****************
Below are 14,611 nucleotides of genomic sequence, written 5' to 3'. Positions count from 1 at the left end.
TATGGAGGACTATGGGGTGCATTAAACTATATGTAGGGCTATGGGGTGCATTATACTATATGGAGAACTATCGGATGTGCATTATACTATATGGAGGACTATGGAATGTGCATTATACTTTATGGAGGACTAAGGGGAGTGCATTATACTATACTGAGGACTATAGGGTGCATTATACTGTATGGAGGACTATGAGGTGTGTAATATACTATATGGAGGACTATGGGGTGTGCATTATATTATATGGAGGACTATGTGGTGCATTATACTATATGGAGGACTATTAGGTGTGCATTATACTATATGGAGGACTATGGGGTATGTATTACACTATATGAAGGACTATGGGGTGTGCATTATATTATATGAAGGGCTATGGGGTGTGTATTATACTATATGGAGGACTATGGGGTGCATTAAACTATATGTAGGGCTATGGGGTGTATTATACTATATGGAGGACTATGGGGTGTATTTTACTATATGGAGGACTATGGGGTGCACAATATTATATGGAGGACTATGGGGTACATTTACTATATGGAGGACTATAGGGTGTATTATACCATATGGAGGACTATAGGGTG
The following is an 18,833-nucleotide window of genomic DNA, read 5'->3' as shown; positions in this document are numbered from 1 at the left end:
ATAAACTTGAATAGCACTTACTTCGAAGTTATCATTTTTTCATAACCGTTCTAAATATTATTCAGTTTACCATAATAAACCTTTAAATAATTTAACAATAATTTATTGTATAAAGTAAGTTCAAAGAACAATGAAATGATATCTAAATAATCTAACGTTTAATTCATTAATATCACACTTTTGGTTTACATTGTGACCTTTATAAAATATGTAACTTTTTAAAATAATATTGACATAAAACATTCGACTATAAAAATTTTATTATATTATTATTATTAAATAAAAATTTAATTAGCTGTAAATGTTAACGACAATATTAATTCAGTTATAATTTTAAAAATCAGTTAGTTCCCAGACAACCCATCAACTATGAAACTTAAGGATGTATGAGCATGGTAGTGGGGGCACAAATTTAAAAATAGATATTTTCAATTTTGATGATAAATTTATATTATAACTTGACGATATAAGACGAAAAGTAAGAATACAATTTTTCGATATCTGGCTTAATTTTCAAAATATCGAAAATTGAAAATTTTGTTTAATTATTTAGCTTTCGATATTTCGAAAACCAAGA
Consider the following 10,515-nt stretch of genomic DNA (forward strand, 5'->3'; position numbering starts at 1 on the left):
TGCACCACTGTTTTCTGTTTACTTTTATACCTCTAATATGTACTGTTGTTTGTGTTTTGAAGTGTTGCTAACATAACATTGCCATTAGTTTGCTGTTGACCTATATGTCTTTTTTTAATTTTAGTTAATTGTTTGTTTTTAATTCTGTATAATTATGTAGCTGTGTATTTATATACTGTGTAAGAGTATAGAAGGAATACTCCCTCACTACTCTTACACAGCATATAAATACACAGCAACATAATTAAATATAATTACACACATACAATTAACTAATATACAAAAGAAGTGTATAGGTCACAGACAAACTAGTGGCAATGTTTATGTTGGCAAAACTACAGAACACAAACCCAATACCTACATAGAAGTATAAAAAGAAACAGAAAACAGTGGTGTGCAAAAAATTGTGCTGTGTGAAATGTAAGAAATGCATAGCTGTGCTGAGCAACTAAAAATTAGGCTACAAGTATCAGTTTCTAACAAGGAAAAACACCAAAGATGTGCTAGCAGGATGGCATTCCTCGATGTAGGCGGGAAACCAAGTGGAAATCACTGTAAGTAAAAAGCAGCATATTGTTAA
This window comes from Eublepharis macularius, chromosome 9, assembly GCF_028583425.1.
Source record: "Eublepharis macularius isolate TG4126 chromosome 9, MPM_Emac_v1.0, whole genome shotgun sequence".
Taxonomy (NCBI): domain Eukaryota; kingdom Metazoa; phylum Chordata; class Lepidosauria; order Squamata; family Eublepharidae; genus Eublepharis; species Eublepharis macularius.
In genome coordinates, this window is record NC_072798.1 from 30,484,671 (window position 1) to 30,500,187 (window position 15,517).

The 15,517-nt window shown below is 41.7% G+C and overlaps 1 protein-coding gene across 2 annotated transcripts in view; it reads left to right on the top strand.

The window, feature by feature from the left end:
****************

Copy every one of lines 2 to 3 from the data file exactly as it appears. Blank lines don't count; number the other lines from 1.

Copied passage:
TATGGAGGACTATGGGGTGCATTAAACTATATGTAGGGCTATGGGGTGCATTATACTATATGGAGAACTATCGGATGTGCATTATACTATATGGAGGACTATGGAATGTGCATTATACTTTATGGAGGACTAAGGGGAGTGCATTATACTATACTGAGGACTATAGGGTGCATTATACTGTATGGAGGACTATGAGGTGTGTAATATACTATATGGAGGACTATGGGGTGTGCATTATATTATATGGAGGACTATGTGGTGCATTATACTATATGGAGGACTATTAGGTGTGCATTATACTATATGGAGGACTATGGGGTATGTATTACACTATATGAAGGACTATGGGGTGTGCATTATATTATATGAAGGGCTATGGGGTGTGTATTATACTATATGGAGGACTATGGGGTGCATTAAACTATATGTAGGGCTATGGGGTGTATTATACTATATGGAGGACTATGGGGTGTATTTTACTATATGGAGGACTATGGGGTGCACAATATTATATGGAGGACTATGGGGTACATTTACTATATGGAGGACTATAGGGTGTATTATACCATATGGAGGACTATAGGGTG
The following is an 18,833-nucleotide window of genomic DNA, read 5'->3' as shown; positions in this document are numbered from 1 at the left end: